Home > A newly identified group of adolescents at "invisible" risk for psychopathology and suicidal behavior: findings from the SEYLE study.

Carli, Vladimir and Hoven, Christina W and Wasserman, Camilla and Chiesa, Flaminia and Guffanti, Guia and Sarchiapone, Marco and Apter, Alan and Balazs, Judit and Brunner, Romuald and Corcoran, Paul and Cosman, Doina and Haring, Christian and Iosuec, Miriam and Kaess, Michael and Kahn, Jean Pierre and Keeley, Helen and Postuvan, Vita and Saiz, Pilar and Varnik, Airi and Wasserman, Danuta (2014) A newly identified group of adolescents at "invisible" risk for psychopathology and suicidal behavior: findings from the SEYLE study. World Psychiatry , 13 , (1) , pp. 78-86.

URL: http://www.ncbi.nlm.nih.gov/pmc/articles/PMC391802...

This study explored the prevalence of risk behaviors (excessive alcohol use, illegal drug use, heavy smoking, reduced sleep, overweight, underweight, sedentary behavior, high use of Internet/TV/videogames for reasons not related to school or work, and truancy), and their association with psychopathology and self-destructive behaviors, in a sample of 12,395 adolescents recruited in randomly selected schools across 11 European countries.

Latent class analysis identified three groups of adolescents: a low-risk group (57.8%) including pupils with low or very low frequency of risk behaviors; a high-risk group (13.2%) including pupils who scored high on all risk behaviors, and a third group ("invisible" risk, 29%) including pupils who were positive for high use of Internet/TV/videogames for reasons not related to school or work, sedentary behavior and reduced sleep. Pupils in the "invisible" risk group, compared with the high-risk group, had a similar prevalence of suicidal thoughts (42.2% vs. 44%), anxiety (8% vs. 9.2%), subthreshold depression (33.2% vs. 34%) and depression (13.4% vs. 14.7%).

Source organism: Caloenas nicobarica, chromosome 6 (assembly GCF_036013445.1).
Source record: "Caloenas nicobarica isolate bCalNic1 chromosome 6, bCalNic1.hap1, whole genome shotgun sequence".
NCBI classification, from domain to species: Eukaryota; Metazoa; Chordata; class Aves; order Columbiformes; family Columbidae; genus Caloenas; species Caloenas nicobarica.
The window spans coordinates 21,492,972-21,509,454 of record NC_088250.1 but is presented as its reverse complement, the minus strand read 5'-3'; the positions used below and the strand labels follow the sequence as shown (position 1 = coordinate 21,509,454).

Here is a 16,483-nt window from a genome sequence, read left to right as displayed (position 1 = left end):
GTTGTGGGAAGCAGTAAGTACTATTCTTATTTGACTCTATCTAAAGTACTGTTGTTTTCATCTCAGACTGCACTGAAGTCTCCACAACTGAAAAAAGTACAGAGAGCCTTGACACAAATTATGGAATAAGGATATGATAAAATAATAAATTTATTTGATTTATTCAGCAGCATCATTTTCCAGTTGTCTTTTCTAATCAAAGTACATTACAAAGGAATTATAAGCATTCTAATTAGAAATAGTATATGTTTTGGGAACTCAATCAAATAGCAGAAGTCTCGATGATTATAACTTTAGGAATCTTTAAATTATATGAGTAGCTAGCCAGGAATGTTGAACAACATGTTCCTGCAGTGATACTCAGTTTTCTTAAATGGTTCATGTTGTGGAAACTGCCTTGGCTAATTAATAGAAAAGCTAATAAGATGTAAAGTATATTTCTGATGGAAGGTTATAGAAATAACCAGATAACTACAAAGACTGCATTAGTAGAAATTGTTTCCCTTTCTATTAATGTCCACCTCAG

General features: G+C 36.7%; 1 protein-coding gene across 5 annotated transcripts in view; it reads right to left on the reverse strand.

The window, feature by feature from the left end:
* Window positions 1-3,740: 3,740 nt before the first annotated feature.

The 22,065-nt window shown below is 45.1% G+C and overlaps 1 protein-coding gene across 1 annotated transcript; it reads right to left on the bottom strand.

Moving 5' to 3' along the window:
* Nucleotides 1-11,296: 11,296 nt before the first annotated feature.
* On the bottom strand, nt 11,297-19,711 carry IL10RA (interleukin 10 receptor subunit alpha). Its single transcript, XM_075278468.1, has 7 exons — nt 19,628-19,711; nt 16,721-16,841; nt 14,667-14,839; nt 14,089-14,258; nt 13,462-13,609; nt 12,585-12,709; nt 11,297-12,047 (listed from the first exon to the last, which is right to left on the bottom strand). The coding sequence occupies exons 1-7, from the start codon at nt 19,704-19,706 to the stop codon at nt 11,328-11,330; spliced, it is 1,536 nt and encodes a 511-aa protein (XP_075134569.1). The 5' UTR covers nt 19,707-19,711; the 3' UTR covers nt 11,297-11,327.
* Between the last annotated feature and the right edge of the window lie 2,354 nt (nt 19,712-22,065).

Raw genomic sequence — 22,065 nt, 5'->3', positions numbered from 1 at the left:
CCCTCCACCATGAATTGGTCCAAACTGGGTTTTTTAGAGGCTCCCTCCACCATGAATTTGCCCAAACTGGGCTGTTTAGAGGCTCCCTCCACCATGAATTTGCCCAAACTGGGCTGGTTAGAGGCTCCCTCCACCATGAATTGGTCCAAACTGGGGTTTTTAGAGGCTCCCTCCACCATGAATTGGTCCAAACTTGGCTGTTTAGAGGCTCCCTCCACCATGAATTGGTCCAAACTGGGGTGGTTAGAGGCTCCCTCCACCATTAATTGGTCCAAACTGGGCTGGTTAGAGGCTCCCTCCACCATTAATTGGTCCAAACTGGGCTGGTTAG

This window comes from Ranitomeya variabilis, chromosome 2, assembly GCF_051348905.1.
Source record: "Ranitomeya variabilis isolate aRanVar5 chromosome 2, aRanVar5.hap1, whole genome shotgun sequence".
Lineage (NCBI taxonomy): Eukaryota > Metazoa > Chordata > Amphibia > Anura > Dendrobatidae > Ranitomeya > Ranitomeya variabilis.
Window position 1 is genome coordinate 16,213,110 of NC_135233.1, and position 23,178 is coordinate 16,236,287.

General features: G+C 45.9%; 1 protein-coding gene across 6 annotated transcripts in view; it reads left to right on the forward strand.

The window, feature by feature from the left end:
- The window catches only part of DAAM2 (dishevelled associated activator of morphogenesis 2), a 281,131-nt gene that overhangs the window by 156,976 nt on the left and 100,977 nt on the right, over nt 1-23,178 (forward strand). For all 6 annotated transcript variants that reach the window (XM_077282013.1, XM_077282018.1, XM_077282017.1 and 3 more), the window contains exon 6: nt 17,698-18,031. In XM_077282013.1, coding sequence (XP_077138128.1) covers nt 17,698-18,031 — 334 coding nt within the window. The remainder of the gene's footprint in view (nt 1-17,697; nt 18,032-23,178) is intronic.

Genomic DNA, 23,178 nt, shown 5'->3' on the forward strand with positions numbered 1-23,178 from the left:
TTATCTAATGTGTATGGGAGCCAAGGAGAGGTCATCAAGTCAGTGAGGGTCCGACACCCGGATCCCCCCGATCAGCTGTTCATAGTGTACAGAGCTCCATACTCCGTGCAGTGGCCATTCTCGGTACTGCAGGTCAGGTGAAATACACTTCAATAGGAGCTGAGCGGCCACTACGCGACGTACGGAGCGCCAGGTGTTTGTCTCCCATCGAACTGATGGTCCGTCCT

The prevalence of suicide attempts was 5.9% in the "invisible" group, 10.1% in the high-risk group and 1.7% in the low-risk group. The prevalence of all risk behaviors increased with age and most of them were significantly more frequent among boys. Girls were significantly more likely to experience internalizing (emotional) psychiatric symptoms. The "invisible" group may represent an important new intervention target group for potentially reducing psychopathology and other untoward outcomes in adolescence, including suicidal behavior.


Item Type:Article
Date:February 2014
Page Range:pp. 78-86
Publisher:World Psychiatric Association
Volume:13
Number:1
EndNote:View
Accession Number:HRB (Electronic Only)
Subjects:F Concepts in psychology > Skills > Coping skills
F Concepts in psychology > Emotion
F Concepts in psychology > Specific attitude and behaviour > risk-taking behaviour
F Concepts in psychology > Specific attitude and behaviour > self-destructive behaviour > suicidal behaviour / suicide
G Health and disease > State of health > Mental health
T Demographic characteristics > Adolescent / youth (teenager / young person)
VA Geographic area > Europe
VA Geographic area > Europe > Ireland

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